On Dec. 25 I watched a young relative open a massive pile of presents. He was a little stressed and cranky by the time he was through. In fact, he had to be coaxed into opening the last few packages.
A few Christmases back, another young relative was so buried in loot he was nearly in tears, saying “No more!”
No more. From the mouths of babes, huh?
When a little kid has to be nagged into opening presents, or is so Santawhelmed he’s ready to cry, that’s a clear indication that we’re overdoing it.
That’s why I recently came up with an alternate plan, one that will help my family in two ways.
The first way is to redirect the meaning of the holiday. The second is to redirect the spending toward a more positive future outcome.
In my online bank account I’m creating sub-accounts named for the kids. Next Christmas I’ll buy one carefully chosen gift for each child, rather than my usual two or three. Then I’ll put the rest of the money I would have spent into those sub-accounts.
But this isn’t just a Christmas action plan.
Thinking about the big picture
This is actually a year-round, long-term tactic. Any time I’m tempted to buy them unnecessary stuff I’ll transfer a few bucks into each account. We’ll still have treats and outings in 2013 – just not as many, or rather not as many that cost a lot of money.
Those sub-accounts might be enough to pay for a few textbooks by the time they’re ready for college or trade school. Or maybe they’ll turn into startling amounts of money, amounts that will make me wonder how much I spent in past years, even when individual items were cheap at the time.
It adds up. So does the detritus in our kids’ rooms, and in our own.
Yes, it’s fun to watch kids open gifts. That’s why we buy: We want our children to have everything we didn’t have. But we don’t stop to think whether having so much is what’s best for them.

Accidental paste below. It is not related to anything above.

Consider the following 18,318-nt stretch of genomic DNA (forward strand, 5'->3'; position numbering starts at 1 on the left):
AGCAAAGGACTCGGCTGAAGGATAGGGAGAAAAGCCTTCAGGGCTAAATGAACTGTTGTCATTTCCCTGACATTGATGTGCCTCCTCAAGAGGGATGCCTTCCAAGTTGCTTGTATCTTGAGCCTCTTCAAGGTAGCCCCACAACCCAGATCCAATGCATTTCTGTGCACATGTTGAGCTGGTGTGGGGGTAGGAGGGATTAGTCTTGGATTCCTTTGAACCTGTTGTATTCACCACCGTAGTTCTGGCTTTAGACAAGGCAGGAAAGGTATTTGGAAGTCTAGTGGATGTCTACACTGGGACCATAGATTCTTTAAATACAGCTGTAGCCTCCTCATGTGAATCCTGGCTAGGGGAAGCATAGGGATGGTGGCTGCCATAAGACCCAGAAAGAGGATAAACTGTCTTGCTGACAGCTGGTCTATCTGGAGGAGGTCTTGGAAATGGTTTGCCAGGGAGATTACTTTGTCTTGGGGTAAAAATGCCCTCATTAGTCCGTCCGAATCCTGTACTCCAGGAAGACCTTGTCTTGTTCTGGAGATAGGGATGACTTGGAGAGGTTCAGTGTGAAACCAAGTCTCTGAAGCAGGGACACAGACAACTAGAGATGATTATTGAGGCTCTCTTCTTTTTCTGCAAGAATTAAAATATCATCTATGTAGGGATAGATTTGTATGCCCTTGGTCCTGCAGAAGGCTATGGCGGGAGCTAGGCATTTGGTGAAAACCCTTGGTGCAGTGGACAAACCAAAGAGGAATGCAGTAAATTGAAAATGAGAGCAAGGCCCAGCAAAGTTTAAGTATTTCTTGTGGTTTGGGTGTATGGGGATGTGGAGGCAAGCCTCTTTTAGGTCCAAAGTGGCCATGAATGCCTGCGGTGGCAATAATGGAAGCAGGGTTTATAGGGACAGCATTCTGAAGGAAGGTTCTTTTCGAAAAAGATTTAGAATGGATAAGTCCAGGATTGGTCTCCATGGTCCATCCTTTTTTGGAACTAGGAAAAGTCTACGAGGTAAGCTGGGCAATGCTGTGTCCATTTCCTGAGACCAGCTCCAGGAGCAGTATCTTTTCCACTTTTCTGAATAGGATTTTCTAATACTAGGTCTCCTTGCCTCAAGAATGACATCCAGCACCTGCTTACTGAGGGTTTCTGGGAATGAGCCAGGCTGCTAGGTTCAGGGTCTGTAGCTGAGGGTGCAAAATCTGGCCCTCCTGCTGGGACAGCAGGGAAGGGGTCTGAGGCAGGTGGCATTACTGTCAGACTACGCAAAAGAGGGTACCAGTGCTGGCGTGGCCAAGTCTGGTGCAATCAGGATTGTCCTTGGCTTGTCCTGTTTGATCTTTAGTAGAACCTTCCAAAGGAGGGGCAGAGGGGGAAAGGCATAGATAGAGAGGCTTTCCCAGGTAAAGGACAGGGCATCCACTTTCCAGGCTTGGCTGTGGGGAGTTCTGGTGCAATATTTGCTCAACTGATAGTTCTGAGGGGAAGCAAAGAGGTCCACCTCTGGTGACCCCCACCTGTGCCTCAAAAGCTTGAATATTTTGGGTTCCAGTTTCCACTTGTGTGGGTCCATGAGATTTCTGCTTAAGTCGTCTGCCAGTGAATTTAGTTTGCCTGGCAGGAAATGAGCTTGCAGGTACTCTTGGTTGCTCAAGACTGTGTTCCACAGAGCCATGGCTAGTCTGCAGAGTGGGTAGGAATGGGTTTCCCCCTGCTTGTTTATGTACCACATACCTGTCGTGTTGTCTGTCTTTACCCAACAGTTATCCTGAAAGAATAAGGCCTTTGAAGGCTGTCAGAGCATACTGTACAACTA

Just about every kid I know already lives inside a toy store. Dolls, games, action figures, Legos, radio-controlled cars, books, DVDs, and puzzles are already jamming closets and tumbling off shelves. I’ve seen beds so covered with stuffed animals there’s barely room for their young owners.
When is enough enough?
Do we really want our kids to grow up equating “Christmas” with “more piles of stuff that ultimately won’t mean much”?
Put another way: A woman I know goes through her kids’ rooms a couple of times a year and removes enough playthings to fill a 40-gallon trash bag.
She donates these items to charity. The kids don’t seem to notice they’re gone.
More isn’t necessarily better. Sometimes it’s just too much.
Re-think not just the holidays but also birthdays and all the everydays that somehow wind up with new toys in them. Yes, I know they’re young for such a short time – which is all the more reason to salt away some of the money you hemorrhage all year long on teddy bears, video games, and collectible dolls.
Sooner than you care to admit your kids will be ready for higher education, a stint in trade school, or maybe even starting their own businesses. They’ll have long since forgotten most of the gewgaws under the tree. But they’ll never forget your handing them a chunk of cash to pay for more lasting dreams.
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